One aspect about the Xbox One X to note for the home theater is that, like the One S before, the Xbox One X only has one HDMI out. So anyone with a new TV, but on older HDMI 1.4b AVR will have to make some tough decisions about set-up and possibly upgrading. That's something standalone players avoid by having a second HDMI out.
In the 4K HDR world it's easy to overlook one very important usage scenario for the Xbox One X, and that's how it handles output to a 1080p display. As some users are holding off upgrading their displays for one reason or another, and in some cases, prefer to stick to 1080p, it's wise that Microsoft didn't limit the Xbox One X capabilities to only certain displays. It's not merely that the Xbox One X remains spry and quiet when used with a HD screen, or that it's still possible to play Ultra HD Blu-ray discs minus the 2160p HDR features, but with games, the Xbox One X not only helps to deliver stable performance beyond what the original Xbox One could do, but also takes advantage of supersampling. With Xbox One X Enhanced titles, the system takes the higher resolution output (like Gears of War 4's native 4K) and scales it down to 1080p. In practice what I noticed most (aside from a softer, HDR less overall look) was an increased texture detail to go with a more stable framerate. Compared with an original Xbox One, aliasing is less of an issue, which simultaneously means less artifacts and, depending on the user's expectation, some softer edges here and there.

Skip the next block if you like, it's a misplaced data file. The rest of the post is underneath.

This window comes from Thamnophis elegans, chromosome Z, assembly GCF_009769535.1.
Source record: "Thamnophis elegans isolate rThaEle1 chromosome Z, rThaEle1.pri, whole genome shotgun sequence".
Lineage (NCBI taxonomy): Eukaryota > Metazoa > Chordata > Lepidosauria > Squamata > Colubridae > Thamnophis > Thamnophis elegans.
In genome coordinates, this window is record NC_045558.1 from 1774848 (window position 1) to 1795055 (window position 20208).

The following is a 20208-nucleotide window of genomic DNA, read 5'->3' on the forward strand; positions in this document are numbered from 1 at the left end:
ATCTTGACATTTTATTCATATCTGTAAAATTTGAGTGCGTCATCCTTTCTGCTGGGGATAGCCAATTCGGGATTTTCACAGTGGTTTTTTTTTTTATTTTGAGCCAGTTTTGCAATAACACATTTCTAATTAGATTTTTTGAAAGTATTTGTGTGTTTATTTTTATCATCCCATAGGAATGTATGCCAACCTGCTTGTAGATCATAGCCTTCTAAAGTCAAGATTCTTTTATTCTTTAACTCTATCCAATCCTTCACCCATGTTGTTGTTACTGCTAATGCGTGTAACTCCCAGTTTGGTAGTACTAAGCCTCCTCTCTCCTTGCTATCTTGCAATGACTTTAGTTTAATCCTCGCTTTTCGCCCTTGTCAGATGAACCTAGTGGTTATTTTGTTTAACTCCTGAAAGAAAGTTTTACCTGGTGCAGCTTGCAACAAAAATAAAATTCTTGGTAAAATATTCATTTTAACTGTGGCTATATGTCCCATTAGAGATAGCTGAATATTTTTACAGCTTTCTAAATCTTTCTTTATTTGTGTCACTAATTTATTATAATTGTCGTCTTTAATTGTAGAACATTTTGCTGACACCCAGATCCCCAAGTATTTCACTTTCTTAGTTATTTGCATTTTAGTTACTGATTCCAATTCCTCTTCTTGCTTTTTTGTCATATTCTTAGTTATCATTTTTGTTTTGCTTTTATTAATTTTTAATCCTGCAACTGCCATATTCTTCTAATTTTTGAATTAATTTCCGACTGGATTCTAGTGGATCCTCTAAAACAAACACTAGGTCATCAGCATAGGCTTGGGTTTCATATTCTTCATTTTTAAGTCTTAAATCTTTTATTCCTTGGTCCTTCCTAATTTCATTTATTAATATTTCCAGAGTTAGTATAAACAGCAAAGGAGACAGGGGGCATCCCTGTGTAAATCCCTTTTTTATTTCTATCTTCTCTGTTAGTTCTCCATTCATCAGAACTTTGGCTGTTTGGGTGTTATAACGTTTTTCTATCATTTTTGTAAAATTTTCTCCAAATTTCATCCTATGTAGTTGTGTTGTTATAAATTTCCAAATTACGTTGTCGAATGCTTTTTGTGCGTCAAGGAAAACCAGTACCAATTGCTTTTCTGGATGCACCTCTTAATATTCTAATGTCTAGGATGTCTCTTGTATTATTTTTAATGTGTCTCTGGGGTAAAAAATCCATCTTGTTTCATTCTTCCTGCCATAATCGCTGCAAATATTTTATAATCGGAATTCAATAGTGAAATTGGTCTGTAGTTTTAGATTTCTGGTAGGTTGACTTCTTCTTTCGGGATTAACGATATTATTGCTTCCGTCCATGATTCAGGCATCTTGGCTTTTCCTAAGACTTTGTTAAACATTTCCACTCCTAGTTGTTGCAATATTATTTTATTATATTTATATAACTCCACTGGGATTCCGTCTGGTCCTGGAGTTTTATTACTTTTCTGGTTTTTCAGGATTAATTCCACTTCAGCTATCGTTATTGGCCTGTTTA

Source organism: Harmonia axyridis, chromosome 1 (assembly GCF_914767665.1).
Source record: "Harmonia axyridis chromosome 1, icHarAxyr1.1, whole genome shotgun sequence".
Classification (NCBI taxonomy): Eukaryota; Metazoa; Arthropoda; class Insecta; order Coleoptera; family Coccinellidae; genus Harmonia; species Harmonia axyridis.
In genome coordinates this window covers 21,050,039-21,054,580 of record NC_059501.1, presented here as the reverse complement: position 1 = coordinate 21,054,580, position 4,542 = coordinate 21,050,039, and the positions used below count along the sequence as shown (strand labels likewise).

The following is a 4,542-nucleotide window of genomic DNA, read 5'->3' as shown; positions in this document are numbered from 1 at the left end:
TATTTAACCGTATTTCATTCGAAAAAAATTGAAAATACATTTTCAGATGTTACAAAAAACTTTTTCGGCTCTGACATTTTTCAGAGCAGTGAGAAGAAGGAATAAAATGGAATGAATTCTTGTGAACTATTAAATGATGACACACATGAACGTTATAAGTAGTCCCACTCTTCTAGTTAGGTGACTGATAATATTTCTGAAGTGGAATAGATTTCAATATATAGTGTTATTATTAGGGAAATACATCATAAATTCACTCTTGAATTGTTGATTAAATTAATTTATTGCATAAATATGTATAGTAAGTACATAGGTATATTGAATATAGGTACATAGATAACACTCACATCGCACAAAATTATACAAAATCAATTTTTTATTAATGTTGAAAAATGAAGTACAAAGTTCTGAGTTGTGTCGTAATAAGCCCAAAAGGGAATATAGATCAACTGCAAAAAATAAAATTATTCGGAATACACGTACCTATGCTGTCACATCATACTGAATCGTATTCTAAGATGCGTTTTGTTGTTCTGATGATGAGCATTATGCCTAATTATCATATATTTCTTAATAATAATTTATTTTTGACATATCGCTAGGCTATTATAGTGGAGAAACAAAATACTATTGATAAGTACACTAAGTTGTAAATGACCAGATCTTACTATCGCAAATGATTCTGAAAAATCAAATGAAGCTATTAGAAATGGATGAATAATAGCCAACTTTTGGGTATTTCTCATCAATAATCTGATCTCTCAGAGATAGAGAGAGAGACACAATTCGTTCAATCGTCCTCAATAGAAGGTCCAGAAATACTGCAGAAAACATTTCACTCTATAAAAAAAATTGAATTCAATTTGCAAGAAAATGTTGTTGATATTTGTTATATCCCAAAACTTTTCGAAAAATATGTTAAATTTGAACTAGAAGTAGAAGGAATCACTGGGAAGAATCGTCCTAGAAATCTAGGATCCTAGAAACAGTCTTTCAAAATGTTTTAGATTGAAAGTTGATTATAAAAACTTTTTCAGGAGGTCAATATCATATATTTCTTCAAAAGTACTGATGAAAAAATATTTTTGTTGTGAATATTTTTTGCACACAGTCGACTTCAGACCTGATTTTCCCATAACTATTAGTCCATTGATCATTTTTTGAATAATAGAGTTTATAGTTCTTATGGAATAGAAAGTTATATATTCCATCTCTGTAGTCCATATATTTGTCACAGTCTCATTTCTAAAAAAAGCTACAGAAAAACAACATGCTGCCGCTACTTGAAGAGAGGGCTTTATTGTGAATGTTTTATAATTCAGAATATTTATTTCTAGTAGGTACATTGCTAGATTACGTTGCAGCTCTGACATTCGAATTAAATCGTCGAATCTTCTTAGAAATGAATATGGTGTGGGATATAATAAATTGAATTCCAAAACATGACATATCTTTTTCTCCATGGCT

Considering that older games like Fallout 3 and Halo 3 have been given the Xbox One X Enhanced treatment, there is the case to be made that the Xbox One X is a real boon for the 1080p user.
There are some Xbox One X features that I left untouched, including the IR Blaster and HDMI in. Like the Kinect module, these items just don't rate as worth checking out. On the other hand, one feature I wasn't able to check out interests me greatly. That would be the variable refresh rate. Eliminating screen-tearing via hardware sync rather than a performance-dampening rendering restriction is an impressive innovation in the PC space. I'm still surprised that Microsoft managed to get it into the Xbox One X's hardware spec, and I look forward to seeing support on the display side in the living room.